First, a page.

The Corner

Politics & Policy

The Republican Party Is Not Dying

President Donald Trump with Congressional Republicans on the South Lawn of the White House, December 20, 2017. (Carlos Barria/Reuters)

Well, probably not.

As long as I’ve been paying attention to politics — so through roughly three Republican administrations and a number of GOP wave elections — experts have been portending the end of the GOP. If it’s not the party’s retrograde views then it’s the shrinking numbers of rural voters or increasing number of immigrants or Donald Trump is finally going to put it out of its misery.

Politics doesn’t work that neatly. Voters are unpredictable. Events are unpredictable. The opposition is unpredictable. In 2008, the Republican Party was tired and beaten. By 2010 it was reborn. A new Gallup poll, for example, finds that while a majority of Americans say they’d vote for black, Catholic, Hispanic, atheist, Muslim, Jewish, Christian, female, gay, or lesbian candidate, they would not vote for a socialist. Democrats might nominate one of those this year and change the trajectory of politics again. We don’t know.

I was reminded of this reality when I saw this tweet today:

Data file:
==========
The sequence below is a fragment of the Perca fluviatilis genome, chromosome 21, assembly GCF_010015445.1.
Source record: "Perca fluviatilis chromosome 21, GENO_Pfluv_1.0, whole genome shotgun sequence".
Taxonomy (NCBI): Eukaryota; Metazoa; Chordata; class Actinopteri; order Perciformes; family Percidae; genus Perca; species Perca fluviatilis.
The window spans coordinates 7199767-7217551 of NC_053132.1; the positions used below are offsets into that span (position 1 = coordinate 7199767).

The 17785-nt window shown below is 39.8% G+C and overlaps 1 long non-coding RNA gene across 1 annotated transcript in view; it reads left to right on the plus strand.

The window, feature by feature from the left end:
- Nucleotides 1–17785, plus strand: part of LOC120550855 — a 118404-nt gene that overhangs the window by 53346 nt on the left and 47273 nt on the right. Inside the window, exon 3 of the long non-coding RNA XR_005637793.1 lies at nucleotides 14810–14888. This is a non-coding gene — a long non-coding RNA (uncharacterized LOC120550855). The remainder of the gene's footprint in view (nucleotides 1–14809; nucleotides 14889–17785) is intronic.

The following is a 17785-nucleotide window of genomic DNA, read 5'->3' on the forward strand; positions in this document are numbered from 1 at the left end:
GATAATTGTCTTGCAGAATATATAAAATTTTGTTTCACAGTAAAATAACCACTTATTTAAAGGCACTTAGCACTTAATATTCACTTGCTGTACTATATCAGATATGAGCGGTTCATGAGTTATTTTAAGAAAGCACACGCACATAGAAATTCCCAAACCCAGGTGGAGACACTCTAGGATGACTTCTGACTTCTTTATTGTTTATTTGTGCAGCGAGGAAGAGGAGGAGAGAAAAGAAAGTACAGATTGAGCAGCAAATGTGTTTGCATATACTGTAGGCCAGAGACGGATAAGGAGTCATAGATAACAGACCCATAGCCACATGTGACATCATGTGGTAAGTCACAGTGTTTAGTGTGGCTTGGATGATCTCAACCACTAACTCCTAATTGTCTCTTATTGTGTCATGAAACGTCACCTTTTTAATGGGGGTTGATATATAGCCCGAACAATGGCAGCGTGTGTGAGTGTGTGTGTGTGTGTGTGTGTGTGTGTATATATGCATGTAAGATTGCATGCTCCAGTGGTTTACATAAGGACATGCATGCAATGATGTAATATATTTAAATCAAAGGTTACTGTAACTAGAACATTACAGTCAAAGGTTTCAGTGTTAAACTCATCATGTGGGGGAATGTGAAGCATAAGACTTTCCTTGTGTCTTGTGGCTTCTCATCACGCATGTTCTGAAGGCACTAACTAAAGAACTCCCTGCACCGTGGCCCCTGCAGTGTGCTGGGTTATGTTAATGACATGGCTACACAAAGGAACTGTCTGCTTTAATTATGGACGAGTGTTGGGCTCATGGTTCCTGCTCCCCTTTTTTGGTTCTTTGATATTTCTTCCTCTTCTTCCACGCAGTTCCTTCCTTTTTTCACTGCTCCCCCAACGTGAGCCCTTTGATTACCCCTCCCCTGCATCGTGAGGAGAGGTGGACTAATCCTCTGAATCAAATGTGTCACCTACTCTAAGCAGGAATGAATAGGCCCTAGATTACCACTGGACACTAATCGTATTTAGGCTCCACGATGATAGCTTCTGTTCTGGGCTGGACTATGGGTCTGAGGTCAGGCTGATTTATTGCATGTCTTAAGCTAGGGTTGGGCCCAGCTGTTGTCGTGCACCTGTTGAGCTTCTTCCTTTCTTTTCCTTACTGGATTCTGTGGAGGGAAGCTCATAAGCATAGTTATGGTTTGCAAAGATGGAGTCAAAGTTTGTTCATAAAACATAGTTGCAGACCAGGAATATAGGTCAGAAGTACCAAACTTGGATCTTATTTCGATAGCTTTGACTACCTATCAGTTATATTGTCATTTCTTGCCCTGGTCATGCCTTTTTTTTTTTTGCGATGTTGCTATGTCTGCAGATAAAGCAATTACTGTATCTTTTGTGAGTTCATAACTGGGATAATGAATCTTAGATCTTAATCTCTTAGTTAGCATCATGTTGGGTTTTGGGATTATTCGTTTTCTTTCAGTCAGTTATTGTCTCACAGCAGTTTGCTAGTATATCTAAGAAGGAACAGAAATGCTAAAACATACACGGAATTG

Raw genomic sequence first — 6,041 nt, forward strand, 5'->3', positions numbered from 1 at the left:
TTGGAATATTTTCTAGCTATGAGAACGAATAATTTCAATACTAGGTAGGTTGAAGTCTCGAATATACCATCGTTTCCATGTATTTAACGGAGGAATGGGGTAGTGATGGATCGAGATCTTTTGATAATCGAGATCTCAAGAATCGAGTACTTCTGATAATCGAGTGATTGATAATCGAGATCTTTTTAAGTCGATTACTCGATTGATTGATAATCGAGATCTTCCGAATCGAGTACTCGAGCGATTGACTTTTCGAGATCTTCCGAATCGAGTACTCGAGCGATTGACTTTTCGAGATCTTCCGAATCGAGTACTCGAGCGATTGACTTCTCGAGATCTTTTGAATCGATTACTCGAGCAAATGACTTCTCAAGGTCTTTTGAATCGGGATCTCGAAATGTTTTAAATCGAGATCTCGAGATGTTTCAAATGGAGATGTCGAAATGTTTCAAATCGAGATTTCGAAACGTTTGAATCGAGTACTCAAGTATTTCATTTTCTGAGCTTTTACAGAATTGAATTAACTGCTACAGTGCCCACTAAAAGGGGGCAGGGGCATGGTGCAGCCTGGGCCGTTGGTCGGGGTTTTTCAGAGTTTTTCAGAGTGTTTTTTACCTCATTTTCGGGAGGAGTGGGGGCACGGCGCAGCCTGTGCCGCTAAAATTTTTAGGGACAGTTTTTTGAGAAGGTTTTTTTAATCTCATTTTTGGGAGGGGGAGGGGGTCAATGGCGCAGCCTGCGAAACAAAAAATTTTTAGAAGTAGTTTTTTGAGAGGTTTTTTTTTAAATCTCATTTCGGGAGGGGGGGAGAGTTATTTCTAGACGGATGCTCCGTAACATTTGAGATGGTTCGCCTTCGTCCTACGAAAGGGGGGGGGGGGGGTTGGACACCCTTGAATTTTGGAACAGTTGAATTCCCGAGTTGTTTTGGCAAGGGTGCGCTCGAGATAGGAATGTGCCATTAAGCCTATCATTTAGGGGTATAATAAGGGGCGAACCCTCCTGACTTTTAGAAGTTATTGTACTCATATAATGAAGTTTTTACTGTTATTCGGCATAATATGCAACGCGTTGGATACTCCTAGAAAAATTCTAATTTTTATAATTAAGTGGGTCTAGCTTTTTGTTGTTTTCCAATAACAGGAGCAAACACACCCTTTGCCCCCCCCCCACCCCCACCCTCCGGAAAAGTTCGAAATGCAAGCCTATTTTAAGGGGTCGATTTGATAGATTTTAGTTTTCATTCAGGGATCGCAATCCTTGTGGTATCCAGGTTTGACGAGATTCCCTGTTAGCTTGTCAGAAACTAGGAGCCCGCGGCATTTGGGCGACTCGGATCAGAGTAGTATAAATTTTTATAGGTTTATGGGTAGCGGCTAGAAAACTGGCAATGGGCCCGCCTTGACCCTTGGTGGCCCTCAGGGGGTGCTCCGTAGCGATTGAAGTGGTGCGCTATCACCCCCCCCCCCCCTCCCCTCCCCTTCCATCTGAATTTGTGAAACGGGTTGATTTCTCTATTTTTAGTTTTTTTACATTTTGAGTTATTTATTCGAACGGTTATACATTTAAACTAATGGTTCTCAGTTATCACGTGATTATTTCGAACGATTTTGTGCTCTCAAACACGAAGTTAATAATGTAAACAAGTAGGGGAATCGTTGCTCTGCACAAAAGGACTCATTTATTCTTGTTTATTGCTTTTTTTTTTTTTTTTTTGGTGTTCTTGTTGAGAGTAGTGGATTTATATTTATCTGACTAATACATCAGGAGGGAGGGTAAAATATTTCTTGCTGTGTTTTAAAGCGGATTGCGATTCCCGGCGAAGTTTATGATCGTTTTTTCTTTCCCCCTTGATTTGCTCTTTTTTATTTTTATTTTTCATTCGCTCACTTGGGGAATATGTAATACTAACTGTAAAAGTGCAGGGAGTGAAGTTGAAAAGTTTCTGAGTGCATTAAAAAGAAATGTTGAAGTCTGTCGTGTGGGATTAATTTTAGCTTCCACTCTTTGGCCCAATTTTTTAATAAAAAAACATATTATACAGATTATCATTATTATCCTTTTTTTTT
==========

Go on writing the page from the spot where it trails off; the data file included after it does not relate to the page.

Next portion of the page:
No doubt, GOP registration rolls have shrunk in some places. As I noted recently, though, when the Morning Consult poll tabulated a list of the most popular governors, the top 14 — and 18 of the top 20 — were Republicans. Those Republicans govern in states that have highly diverse electorates and govern with diverse agendas. All of them have done it during the Trump years. It’s pretty clear people can compartmentalize their votes. It’s unclear that the GOP is on its last legs.

As Gallup notes, the partisan leanings of Americans hasn’t really budged since the 2016 election. Gallup found that 28 percent of Americans identified as Democrat, 28 percent identified as Republican, and 41 percent as independent. When Gallup took the leanings of all voters into consideration, it found that Democrats’ percentages had remained the same for the past four years, and Republican numbers had only fluctuated between 41 percent or 42 percent since 2012. The GOP percentage has remained between 42 percent and 44 percent since 1991, actually. Most polls show similar results.

People waiting around for the GOP to die are probably going to be waiting a long time.

(H/t to Varad Mehta)


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